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I try to evaluating $\int \:x\csc \left(x^2\right)\cot \left(x^2\right)dx$

let $u=x^2,\quad \quad du=2xdx,\:\quad \:dx=\frac{1}{2x}du$

then i get

$\int \:x\csc \left(u\right)\cot \left(u\right)\frac{1}{2x}du$ $=\frac{1}{2}\int \:\csc \left(u\right)\cot \left(u\right)du$

I'm stuck here, I've tried to evaluate the integrand but it seems like I can't find the right solution to continue finishing this problem. Please anyone help me, I would be really happy if you want to give me an advice to make this problem clear.

I know the answer would be (according to table of integral)

$-\frac{1}{2}\frac{1}{\sin \left(x^2\right)}+C$

but I want to know how to find the answer from scratch. >.<

EDIT :

thank you everyone, finally i found the right answer through

$v\:=\:csc\left(u\right)$ then $dv\:=\:-csc\left(u\right)cot\left(u\right)du$

so,

$=-\frac{1}{2}\int dv\:=\:-\frac{v}{2}\:+\:C\:$

substitute back u and v then i get

$-\frac{1}{2}\frac{1}{\sin \left(x^2\right)}+C$

Thank you so much for your help & advice. :)

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    $\begingroup$ You were never taught the derivative of cosecant? $\endgroup$ – Mike Sep 2 '14 at 2:36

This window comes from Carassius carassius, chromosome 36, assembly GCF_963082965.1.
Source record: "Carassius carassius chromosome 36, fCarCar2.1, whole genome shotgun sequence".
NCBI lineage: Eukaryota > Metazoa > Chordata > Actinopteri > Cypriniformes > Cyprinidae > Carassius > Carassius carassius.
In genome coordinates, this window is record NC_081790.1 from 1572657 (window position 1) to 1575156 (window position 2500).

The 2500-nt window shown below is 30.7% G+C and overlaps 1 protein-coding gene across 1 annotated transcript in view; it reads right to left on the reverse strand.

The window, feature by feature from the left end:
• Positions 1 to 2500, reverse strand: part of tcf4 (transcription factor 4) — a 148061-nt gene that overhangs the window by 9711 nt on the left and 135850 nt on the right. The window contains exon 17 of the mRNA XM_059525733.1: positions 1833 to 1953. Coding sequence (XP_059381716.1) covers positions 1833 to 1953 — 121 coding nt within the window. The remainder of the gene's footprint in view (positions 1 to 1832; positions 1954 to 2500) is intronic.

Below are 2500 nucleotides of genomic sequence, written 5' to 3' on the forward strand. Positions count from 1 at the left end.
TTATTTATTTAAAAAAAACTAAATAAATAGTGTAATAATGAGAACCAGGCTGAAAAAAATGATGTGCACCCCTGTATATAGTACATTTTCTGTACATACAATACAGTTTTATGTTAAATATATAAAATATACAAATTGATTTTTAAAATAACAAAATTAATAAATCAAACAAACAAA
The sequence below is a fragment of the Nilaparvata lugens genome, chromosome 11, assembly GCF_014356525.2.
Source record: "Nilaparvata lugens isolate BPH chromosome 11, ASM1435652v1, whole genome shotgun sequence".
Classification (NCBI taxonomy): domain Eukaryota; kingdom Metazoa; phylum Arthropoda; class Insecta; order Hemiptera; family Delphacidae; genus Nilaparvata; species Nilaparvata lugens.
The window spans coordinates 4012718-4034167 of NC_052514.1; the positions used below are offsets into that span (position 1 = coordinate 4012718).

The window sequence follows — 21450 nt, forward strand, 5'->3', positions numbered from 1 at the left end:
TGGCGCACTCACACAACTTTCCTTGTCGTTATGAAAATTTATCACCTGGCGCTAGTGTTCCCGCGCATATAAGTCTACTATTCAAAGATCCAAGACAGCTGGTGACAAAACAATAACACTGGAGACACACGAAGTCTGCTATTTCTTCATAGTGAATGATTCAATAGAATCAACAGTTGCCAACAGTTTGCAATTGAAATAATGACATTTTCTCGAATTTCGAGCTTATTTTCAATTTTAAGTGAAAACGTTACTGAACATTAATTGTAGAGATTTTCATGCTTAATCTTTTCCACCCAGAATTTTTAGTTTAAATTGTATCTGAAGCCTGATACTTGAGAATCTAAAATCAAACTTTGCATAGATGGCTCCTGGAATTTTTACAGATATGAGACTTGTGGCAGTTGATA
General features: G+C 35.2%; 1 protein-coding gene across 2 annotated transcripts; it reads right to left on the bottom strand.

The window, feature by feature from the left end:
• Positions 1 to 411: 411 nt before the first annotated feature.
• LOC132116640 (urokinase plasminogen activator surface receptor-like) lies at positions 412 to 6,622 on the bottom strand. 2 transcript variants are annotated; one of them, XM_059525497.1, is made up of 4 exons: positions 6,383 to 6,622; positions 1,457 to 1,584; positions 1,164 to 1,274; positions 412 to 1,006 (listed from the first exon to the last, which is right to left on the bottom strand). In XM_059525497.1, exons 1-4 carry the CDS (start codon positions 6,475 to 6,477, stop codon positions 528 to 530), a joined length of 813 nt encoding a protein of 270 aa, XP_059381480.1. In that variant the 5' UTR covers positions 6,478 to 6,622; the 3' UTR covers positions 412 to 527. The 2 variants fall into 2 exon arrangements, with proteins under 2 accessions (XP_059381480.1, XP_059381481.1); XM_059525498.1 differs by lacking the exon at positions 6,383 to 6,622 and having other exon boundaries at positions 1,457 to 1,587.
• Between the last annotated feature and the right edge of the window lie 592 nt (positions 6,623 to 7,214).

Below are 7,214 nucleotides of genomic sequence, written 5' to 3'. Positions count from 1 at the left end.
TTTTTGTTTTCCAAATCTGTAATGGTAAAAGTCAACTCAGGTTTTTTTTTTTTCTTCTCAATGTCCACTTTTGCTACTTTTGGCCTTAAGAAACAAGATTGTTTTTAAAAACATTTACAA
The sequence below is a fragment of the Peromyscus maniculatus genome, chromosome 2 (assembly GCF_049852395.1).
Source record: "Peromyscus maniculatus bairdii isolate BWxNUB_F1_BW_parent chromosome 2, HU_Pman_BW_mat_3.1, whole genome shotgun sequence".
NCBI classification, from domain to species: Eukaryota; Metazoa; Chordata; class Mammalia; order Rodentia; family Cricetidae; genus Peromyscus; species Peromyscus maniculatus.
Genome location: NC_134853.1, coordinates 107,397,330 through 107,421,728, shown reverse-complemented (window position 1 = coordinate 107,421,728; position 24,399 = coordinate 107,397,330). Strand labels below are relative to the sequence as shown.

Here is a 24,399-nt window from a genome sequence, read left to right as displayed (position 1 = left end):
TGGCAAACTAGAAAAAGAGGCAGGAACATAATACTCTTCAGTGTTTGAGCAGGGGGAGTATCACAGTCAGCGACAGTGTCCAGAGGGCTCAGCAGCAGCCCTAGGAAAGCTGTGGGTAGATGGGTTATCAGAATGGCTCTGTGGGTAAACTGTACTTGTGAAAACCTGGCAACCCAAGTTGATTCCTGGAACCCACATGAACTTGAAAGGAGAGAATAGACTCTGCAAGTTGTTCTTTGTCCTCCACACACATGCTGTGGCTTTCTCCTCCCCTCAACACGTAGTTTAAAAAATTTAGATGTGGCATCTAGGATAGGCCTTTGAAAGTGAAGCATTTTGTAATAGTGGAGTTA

• $\begingroup$ Sorry, no one ever taught me, I just learned it by myself. This is not for homework or anything else that has something to do with school. It's just my curiosity to knowing the method behind Math problems. :) $\endgroup$ – alethiologist Sep 2 '14 at 2:41
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Hint: $(\csc(u))'=-(\csc(u)\cot(u))$

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Let $u=\csc(x^{2})$. Then $du=-2x\csc(x^{2})\cot(x^{2})dx$. Once you account for the $-2$ that has appeared in the $du$ portion, you will have it.

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In case you do not know the anti-derivative $\csc \left(u\right)\cot \left(u\right)$ advance as

$$ I = \frac{1}{2}\int \:\csc \left(u\right)\cot \left(u\right)du = \frac{1}{2}\int \:\frac{1}{\sin(x)}\frac{\cos(u)}{\sin(u)}du$$

$$=\frac{1}{2}\int \:(\sin(u))^{-2}{\cos(u)}du = -\frac{1}{2}(\sin(x))^{-1}$$

$$=-\frac{1}{2}\frac{1}{\sin(x)}= -\frac{1}{2}\csc(x). $$

You can use substitution to finish the problem.

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